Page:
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DMA Study: Privacy Legislation Could Cost Nonprofits $9 Billion, Nationally - In California, Nonprofits Would Lose $1.6 Billion
Charitable Organizations Would Suffer Large Losses
NEW YORK, January 24, 2002 – The Direct Marketing Association (The DMA) today released results from a groundbreaking study, estimating that potential privacy legislation would add almost $9 billion in additional fund-raising expenses for nonprofit charitable organizations nationally.
In California, where average household contributions ($1,121) are almost double the national average ($696), such legislation would cost charities $1.57 billion. The study, The Impact of Data Restrictions on Fundraising for Charitable & Nonprofit Institutions, indicates that restrictions on marketing data will disproportionately affect organizations that provide human services, such as child care and care for veterans.
"Severely restricting the use of marketing data will increase costs for every sector of the economy – and nonprofits are no exception," said H. Robert Wientzen, president & CEO, The DMA. "Raising money for charities is difficult enough during a period of slowing economic growth, but with less access to marketing data, human service organizations will have significantly less to spend on improving the quality of life of their clients."
The study reveals that a ban on the use of external marketing information, except for name, address and phone number, would force charitable organizations to spend an additional $8.8 billion nationally per year just on fundraising, thus reducing the amount available to provide vital services. Nonprofit donations from direct mail and telephone solicitations amounted to almost $60 billion in 1998 (the latest year for which complete figures are available), with approximately 30 cents being spent to raise every $1. Under the conservative estimates simulated in the study, organizations would be forced to spend upwards of 45 cents to achieve the same donation level.
Nonprofits, above all organizations, are held to a higher level of accountability by individual donors, foundations and regulators.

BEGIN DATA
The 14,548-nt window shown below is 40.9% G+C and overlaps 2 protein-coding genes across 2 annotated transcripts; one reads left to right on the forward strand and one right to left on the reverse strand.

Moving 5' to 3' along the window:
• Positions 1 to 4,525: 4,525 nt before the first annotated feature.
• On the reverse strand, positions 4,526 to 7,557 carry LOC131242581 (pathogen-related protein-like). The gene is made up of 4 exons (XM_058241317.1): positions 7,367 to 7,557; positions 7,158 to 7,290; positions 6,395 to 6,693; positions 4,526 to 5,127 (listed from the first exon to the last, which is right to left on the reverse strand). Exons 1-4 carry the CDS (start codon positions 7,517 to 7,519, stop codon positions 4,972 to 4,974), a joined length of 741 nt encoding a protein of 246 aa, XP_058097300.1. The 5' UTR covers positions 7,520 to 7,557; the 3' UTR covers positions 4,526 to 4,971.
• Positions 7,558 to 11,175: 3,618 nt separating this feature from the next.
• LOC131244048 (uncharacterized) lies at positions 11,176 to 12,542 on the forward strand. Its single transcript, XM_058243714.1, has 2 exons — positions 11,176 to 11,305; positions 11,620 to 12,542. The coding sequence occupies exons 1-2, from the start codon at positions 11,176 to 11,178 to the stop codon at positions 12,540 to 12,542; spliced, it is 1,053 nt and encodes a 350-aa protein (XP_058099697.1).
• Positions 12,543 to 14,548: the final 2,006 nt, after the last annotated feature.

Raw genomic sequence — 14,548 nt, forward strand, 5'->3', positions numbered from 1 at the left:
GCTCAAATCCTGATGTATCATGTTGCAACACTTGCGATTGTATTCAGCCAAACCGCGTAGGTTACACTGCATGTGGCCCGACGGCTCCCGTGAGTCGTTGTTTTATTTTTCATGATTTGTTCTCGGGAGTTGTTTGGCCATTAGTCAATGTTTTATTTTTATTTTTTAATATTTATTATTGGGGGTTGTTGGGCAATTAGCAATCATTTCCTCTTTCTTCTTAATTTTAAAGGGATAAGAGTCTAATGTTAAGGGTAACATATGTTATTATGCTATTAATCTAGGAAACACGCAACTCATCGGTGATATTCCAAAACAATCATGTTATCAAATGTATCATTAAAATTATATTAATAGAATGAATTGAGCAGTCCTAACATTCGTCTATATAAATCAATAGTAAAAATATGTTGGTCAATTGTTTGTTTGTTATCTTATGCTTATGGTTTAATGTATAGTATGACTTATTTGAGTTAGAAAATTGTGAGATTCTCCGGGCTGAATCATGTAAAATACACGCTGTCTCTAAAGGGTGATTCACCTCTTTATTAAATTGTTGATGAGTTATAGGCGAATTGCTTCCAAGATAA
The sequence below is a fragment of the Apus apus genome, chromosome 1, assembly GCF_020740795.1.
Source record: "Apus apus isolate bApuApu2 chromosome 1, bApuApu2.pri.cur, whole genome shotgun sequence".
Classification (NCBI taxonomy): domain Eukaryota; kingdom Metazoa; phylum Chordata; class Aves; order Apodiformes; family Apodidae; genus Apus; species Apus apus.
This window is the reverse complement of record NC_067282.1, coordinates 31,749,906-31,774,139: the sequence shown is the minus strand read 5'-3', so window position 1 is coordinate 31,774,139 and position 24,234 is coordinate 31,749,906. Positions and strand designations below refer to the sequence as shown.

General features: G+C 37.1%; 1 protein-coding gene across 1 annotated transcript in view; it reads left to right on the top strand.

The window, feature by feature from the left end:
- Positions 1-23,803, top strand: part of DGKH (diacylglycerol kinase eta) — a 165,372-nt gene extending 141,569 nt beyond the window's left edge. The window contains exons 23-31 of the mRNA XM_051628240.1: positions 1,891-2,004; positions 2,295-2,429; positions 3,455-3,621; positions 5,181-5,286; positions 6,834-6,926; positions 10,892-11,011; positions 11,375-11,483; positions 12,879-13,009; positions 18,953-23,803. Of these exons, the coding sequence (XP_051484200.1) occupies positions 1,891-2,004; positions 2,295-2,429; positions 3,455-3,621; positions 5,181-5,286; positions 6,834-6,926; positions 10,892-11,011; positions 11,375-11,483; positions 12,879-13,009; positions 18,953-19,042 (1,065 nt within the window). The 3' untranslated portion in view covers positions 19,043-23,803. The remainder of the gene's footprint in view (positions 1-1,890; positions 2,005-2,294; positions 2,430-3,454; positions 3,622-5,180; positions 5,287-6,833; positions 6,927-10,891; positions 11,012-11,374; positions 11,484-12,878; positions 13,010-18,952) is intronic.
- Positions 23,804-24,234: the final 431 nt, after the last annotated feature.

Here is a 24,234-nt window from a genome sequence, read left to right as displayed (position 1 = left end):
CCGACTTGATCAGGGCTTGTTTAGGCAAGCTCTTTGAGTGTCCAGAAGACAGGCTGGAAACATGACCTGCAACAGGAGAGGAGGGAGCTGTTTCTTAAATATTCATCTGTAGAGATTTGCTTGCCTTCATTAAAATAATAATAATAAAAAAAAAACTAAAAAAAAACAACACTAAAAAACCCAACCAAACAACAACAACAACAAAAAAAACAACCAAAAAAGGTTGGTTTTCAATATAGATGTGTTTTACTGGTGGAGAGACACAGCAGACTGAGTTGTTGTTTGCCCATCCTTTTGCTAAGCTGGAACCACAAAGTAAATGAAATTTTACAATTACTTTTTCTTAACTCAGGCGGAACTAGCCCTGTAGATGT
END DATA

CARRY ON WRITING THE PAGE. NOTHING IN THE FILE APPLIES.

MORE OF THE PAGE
"Spending 45 cents to raise one dollar not only puts a crimp in the missions of the charitable organizations, but it also dampens future fundraising – it’s a vicious cycle," said Michael Turner, PhD., executive director, ISEC. "It would be a shame if money had to go to administration instead of the people who need it most."
"This study used a conservative scenario. The already bleak picture could get much worse for nonprofits if they were prevented from sharing marketing information with other like-minded organizations," said Lee Cassidy, executive director, The DMA Nonprofit Federation.
"As this nation depends more on private organizations to deliver social services, it is ironic that the governments may make it more difficult for these worthy groups to efficiently fund themselves," said Cassidy.
The study was produced by The DMA’s Information Services Executive Council (ISEC) and The DMA’s Nonprofit Federation and was partly funded by a grant from the Privacy Leadership Initiative (PLI).
At 3:00 PM ET, the study can be accessed at http://www.the-dma.org/cgi/registered/whitepapers/restrictionsonfundraising.pdf after 3PM ET on January 24, 2002.
The DMA is the leading and largest trade association for businesses interested in interactive and database marketing, with almost 5,000 member companies from the United States and 53 other nations. Founded in 1917, its members include direct marketers from every business segment as well as the nonprofit and electronic marketing sectors. Included are catalogers, Internet retailers and service providers, financial services providers, book and magazine publishers, book and music clubs, retail stores, industrial manufacturers and a host of other vertical segments, including the service industries that support them. According to a DMA-commissioned study, direct and interactive marketing sales in the United States exceeded $1.7 trillion in 2000, including $110 billion in catalog sales and $24 billion in sales generated by the Internet. The DMA's Web Site is www.the-dma.org and its consumer Web site is www.shopthenet.org.